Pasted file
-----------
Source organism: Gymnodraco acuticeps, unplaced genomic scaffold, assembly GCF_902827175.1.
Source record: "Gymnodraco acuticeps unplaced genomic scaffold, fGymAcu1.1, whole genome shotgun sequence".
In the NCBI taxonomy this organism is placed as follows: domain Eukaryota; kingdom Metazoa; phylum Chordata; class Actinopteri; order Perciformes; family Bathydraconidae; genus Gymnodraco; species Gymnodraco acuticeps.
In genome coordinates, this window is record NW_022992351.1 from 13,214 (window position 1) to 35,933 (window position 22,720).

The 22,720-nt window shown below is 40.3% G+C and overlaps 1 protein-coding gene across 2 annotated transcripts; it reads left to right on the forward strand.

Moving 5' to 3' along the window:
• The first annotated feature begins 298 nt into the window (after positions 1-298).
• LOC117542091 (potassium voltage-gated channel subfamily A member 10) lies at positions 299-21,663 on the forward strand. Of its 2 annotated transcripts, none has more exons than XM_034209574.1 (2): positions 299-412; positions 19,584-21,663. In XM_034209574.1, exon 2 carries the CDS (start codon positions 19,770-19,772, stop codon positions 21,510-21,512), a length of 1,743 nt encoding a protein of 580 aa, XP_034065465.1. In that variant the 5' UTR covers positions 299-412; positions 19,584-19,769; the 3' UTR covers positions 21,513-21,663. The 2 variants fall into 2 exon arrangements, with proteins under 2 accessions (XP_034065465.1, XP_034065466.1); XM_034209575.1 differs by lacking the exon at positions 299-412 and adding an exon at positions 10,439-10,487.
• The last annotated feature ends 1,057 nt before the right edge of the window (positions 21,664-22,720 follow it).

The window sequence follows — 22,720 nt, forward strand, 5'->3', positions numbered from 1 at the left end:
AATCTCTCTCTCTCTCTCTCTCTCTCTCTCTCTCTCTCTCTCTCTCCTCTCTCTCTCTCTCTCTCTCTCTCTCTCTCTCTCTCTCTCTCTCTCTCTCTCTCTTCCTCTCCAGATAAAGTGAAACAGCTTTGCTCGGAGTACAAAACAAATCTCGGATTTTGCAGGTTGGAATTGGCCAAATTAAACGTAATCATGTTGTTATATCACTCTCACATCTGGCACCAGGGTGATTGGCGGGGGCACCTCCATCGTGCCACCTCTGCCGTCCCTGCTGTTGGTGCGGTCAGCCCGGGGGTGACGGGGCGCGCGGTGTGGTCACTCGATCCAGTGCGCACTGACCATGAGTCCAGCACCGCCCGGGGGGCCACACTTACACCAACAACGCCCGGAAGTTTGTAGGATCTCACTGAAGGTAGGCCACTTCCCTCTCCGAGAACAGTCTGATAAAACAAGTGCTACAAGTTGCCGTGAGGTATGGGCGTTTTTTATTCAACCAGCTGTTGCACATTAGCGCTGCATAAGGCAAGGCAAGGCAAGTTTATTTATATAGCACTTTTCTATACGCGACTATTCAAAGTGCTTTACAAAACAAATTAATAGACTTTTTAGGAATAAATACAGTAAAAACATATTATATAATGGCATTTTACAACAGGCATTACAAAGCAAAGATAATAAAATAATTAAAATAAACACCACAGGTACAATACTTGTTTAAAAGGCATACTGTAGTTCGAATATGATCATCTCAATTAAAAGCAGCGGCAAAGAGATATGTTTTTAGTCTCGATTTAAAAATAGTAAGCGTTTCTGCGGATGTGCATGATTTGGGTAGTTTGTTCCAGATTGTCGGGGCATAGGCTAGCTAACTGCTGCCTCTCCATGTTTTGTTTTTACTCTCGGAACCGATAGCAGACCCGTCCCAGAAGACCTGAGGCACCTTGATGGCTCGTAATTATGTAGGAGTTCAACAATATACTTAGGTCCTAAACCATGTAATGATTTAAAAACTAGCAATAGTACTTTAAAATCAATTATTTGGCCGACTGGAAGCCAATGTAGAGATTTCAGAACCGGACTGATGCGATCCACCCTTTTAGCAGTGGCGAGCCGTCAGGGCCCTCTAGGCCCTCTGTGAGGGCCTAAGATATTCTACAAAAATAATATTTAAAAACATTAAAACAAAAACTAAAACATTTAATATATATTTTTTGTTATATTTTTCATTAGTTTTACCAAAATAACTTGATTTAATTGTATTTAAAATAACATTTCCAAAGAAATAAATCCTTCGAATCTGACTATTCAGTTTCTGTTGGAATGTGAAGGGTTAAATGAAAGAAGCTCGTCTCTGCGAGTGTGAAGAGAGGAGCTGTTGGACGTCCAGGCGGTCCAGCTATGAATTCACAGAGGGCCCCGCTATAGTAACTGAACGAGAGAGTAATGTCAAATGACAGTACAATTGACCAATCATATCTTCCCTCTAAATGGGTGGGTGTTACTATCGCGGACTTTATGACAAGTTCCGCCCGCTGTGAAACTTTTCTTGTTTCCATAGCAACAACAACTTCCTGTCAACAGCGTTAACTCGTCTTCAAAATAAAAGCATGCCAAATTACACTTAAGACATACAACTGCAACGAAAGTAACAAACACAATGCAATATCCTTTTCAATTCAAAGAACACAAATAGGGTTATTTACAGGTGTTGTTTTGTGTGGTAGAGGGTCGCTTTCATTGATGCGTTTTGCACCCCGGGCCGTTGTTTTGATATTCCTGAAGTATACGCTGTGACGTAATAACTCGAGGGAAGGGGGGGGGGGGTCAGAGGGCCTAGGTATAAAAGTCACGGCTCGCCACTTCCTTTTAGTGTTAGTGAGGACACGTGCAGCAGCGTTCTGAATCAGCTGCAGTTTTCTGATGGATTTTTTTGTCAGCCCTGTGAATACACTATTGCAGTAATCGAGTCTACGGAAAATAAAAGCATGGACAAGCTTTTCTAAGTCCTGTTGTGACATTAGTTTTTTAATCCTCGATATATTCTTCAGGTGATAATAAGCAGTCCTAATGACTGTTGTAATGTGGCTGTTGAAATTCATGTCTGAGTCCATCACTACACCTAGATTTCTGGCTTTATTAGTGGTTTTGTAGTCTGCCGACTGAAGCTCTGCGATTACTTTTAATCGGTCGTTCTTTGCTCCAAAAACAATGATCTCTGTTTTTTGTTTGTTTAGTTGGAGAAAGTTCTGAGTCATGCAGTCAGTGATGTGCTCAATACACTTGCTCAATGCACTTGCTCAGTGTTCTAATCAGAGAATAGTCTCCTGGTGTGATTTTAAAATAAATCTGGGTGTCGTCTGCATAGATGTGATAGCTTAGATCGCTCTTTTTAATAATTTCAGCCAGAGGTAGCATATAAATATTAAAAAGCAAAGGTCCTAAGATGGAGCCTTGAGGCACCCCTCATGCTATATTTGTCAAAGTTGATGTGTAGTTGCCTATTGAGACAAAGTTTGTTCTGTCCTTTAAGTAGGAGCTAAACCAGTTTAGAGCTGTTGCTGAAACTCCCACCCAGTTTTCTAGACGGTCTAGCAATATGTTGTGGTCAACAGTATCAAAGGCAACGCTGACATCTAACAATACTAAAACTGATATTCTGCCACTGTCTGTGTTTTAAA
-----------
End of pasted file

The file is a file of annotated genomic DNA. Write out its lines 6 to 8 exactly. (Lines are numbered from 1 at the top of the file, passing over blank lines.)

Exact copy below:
Moving 5' to 3' along the window:
• The first annotated feature begins 298 nt into the window (after positions 1-298).
• LOC117542091 (potassium voltage-gated channel subfamily A member 10) lies at positions 299-21,663 on the forward strand. Of its 2 annotated transcripts, none has more exons than XM_034209574.1 (2): positions 299-412; positions 19,584-21,663. In XM_034209574.1, exon 2 carries the CDS (start codon positions 19,770-19,772, stop codon positions 21,510-21,512), a length of 1,743 nt encoding a protein of 580 aa, XP_034065465.1. In that variant the 5' UTR covers positions 299-412; positions 19,584-19,769; the 3' UTR covers positions 21,513-21,663. The 2 variants fall into 2 exon arrangements, with proteins under 2 accessions (XP_034065465.1, XP_034065466.1); XM_034209575.1 differs by lacking the exon at positions 299-412 and adding an exon at positions 10,439-10,487.